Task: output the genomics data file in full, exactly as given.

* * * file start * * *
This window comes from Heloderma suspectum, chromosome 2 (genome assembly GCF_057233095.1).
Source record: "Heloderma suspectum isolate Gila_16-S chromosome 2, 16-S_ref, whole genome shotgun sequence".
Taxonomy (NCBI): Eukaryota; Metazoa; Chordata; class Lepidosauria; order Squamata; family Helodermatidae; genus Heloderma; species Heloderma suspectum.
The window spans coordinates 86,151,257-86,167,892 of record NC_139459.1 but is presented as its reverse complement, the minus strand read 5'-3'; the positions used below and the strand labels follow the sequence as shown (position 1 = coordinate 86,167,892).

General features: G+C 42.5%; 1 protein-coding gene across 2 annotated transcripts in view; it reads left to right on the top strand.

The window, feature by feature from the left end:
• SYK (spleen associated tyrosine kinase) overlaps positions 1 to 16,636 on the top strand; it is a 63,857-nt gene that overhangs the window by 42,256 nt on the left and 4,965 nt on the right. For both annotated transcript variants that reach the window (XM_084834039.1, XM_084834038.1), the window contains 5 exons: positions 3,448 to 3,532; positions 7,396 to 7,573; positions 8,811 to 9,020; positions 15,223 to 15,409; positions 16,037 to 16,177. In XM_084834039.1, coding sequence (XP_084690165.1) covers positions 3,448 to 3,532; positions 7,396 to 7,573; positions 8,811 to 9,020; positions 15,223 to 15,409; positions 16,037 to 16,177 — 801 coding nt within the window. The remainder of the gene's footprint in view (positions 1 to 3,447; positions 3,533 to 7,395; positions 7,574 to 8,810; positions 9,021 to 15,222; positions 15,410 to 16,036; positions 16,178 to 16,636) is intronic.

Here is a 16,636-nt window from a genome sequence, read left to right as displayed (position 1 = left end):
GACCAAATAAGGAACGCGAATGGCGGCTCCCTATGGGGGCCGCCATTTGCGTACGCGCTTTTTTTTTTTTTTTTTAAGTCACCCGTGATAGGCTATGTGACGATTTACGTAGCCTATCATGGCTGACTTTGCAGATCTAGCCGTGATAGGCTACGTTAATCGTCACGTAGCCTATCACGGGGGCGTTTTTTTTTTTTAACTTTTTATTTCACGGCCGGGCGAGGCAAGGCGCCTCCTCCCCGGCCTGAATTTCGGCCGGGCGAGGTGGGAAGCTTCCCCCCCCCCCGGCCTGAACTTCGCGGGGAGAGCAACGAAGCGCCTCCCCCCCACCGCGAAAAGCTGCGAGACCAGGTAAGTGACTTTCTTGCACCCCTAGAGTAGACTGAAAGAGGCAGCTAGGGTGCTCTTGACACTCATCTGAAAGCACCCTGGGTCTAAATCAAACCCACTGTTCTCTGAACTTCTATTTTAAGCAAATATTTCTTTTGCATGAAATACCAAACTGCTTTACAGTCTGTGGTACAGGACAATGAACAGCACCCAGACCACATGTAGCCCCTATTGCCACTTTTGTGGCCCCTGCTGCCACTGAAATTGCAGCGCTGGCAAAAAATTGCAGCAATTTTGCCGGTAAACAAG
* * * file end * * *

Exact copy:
This window comes from Heloderma suspectum, chromosome 2 (genome assembly GCF_057233095.1).
Source record: "Heloderma suspectum isolate Gila_16-S chromosome 2, 16-S_ref, whole genome shotgun sequence".
Taxonomy (NCBI): Eukaryota; Metazoa; Chordata; class Lepidosauria; order Squamata; family Helodermatidae; genus Heloderma; species Heloderma suspectum.
The window spans coordinates 86,151,257-86,167,892 of record NC_139459.1 but is presented as its reverse complement, the minus strand read 5'-3'; the positions used below and the strand labels follow the sequence as shown (position 1 = coordinate 86,167,892).

General features: G+C 42.5%; 1 protein-coding gene across 2 annotated transcripts in view; it reads left to right on the top strand.

The window, feature by feature from the left end:
• SYK (spleen associated tyrosine kinase) overlaps positions 1 to 16,636 on the top strand; it is a 63,857-nt gene that overhangs the window by 42,256 nt on the left and 4,965 nt on the right. For both annotated transcript variants that reach the window (XM_084834039.1, XM_084834038.1), the window contains 5 exons: positions 3,448 to 3,532; positions 7,396 to 7,573; positions 8,811 to 9,020; positions 15,223 to 15,409; positions 16,037 to 16,177. In XM_084834039.1, coding sequence (XP_084690165.1) covers positions 3,448 to 3,532; positions 7,396 to 7,573; positions 8,811 to 9,020; positions 15,223 to 15,409; positions 16,037 to 16,177 — 801 coding nt within the window. The remainder of the gene's footprint in view (positions 1 to 3,447; positions 3,533 to 7,395; positions 7,574 to 8,810; positions 9,021 to 15,222; positions 15,410 to 16,036; positions 16,178 to 16,636) is intronic.

Here is a 16,636-nt window from a genome sequence, read left to right as displayed (position 1 = left end):
GACCAAATAAGGAACGCGAATGGCGGCTCCCTATGGGGGCCGCCATTTGCGTACGCGCTTTTTTTTTTTTTTTTTAAGTCACCCGTGATAGGCTATGTGACGATTTACGTAGCCTATCATGGCTGACTTTGCAGATCTAGCCGTGATAGGCTACGTTAATCGTCACGTAGCCTATCACGGGGGCGTTTTTTTTTTTTAACTTTTTATTTCACGGCCGGGCGAGGCAAGGCGCCTCCTCCCCGGCCTGAATTTCGGCCGGGCGAGGTGGGAAGCTTCCCCCCCCCCCGGCCTGAACTTCGCGGGGAGAGCAACGAAGCGCCTCCCCCCCACCGCGAAAAGCTGCGAGACCAGGTAAGTGACTTTCTTGCACCCCTAGAGTAGACTGAAAGAGGCAGCTAGGGTGCTCTTGACACTCATCTGAAAGCACCCTGGGTCTAAATCAAACCCACTGTTCTCTGAACTTCTATTTTAAGCAAATATTTCTTTTGCATGAAATACCAAACTGCTTTACAGTCTGTGGTACAGGACAATGAACAGCACCCAGACCACATGTAGCCCCTATTGCCACTTTTGTGGCCCCTGCTGCCACTGAAATTGCAGCGCTGGCAAAAAATTGCAGCAATTTTGCCGGTAAACAAG